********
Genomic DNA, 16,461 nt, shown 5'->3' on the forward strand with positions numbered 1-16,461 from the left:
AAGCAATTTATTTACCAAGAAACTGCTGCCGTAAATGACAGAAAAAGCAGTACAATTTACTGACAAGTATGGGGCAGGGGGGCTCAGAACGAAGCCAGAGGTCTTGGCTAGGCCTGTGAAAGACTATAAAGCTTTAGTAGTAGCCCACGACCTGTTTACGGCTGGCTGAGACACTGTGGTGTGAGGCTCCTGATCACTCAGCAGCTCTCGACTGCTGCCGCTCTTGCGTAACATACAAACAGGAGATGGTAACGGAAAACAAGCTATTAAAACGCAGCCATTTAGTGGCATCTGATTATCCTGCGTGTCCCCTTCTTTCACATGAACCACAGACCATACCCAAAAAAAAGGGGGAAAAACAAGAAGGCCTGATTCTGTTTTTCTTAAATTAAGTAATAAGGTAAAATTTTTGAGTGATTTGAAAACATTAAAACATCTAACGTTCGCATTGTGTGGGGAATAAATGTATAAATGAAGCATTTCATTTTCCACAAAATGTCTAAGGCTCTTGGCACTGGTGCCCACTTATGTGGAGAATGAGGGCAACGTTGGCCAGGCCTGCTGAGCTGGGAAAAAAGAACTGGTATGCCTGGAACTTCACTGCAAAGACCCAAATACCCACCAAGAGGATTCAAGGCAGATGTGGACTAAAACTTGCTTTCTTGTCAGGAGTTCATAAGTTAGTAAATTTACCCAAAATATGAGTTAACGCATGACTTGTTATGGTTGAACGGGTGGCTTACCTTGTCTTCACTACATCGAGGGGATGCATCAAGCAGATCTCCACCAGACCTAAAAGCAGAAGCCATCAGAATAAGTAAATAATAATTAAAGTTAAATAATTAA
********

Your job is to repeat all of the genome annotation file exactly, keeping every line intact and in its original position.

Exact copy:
Genomic DNA, 16,461 nt, shown 5'->3' on the forward strand with positions numbered 1-16,461 from the left:
AAGCAATTTATTTACCAAGAAACTGCTGCCGTAAATGACAGAAAAAGCAGTACAATTTACTGACAAGTATGGGGCAGGGGGGCTCAGAACGAAGCCAGAGGTCTTGGCTAGGCCTGTGAAAGACTATAAAGCTTTAGTAGTAGCCCACGACCTGTTTACGGCTGGCTGAGACACTGTGGTGTGAGGCTCCTGATCACTCAGCAGCTCTCGACTGCTGCCGCTCTTGCGTAACATACAAACAGGAGATGGTAACGGAAAACAAGCTATTAAAACGCAGCCATTTAGTGGCATCTGATTATCCTGCGTGTCCCCTTCTTTCACATGAACCACAGACCATACCCAAAAAAAAGGGGGAAAAACAAGAAGGCCTGATTCTGTTTTTCTTAAATTAAGTAATAAGGTAAAATTTTTGAGTGATTTGAAAACATTAAAACATCTAACGTTCGCATTGTGTGGGGAATAAATGTATAAATGAAGCATTTCATTTTCCACAAAATGTCTAAGGCTCTTGGCACTGGTGCCCACTTATGTGGAGAATGAGGGCAACGTTGGCCAGGCCTGCTGAGCTGGGAAAAAAGAACTGGTATGCCTGGAACTTCACTGCAAAGACCCAAATACCCACCAAGAGGATTCAAGGCAGATGTGGACTAAAACTTGCTTTCTTGTCAGGAGTTCATAAGTTAGTAAATTTACCCAAAATATGAGTTAACGCATGACTTGTTATGGTTGAACGGGTGGCTTACCTTGTCTTCACTACATCGAGGGGATGCATCAAGCAGATCTCCACCAGACCTAAAAGCAGAAGCCATCAGAATAAGTAAATAATAATTAAAGTTAAATAATTAA